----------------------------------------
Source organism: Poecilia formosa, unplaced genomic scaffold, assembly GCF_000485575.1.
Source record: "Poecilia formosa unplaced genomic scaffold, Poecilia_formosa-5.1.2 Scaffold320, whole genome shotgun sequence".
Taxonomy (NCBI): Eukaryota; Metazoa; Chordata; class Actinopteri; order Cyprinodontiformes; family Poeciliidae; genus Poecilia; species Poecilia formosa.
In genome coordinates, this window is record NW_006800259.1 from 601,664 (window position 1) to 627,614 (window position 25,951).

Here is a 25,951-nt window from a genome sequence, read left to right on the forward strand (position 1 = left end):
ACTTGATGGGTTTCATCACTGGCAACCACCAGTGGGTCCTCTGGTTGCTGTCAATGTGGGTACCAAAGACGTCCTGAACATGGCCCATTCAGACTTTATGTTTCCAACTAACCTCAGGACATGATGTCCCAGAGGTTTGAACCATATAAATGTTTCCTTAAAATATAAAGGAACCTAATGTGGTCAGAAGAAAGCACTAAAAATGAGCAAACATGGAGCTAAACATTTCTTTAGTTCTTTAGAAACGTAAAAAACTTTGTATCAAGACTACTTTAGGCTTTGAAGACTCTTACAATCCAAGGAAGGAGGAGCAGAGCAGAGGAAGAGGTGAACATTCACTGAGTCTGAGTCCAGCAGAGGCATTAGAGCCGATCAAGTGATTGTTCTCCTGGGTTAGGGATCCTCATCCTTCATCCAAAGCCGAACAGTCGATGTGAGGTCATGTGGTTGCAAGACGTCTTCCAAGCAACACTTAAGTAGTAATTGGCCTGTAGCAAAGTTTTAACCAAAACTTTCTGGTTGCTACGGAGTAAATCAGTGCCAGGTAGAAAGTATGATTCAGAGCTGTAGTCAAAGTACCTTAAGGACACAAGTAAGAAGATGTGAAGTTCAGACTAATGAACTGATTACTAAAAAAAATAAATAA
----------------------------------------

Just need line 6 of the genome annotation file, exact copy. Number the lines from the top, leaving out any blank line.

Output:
ACTTGATGGGTTTCATCACTGGCAACCACCAGTGGGTCCTCTGGTTGCTGTCAATGTGGGTACCAAAGACGTCCTGAACATGGCCCATTCAGACTTTATGTTTCCAACTAACCTCAGGACATGATGTCCCAGAGGTTTGAACCATATAAATGTTTCCTTAAAATATAAAGGAACCTAATGTGGTCAGAAGAAAGCACTAAAAATGAGCAAACATGGAGCTAAACATTTCTTTAGTTCTTTAGAAACGTAAAAAACTTTGTATCAAGACTACTTTAGGCTTTGAAGACTCTTACAATCCAAGGAAGGAGGAGCAGAGCAGAGGAAGAGGTGAACATTCACTGAGTCTGAGTCCAGCAGAGGCATTAGAGCCGATCAAGTGATTGTTCTCCTGGGTTAGGGATCCTCATCCTTCATCCAAAGCCGAACAGTCGATGTGAGGTCATGTGGTTGCAAGACGTCTTCCAAGCAACACTTAAGTAGTAATTGGCCTGTAGCAAAGTTTTAACCAAAACTTTCTGGTTGCTACGGAGTAAATCAGTGCCAGGTAGAAAGTATGATTCAGAGCTGTAGTCAAAGTACCTTAAGGACACAAGTAAGAAGATGTGAAGTTCAGACTAATGAACTGATTACTAAAAAAAATAAATAA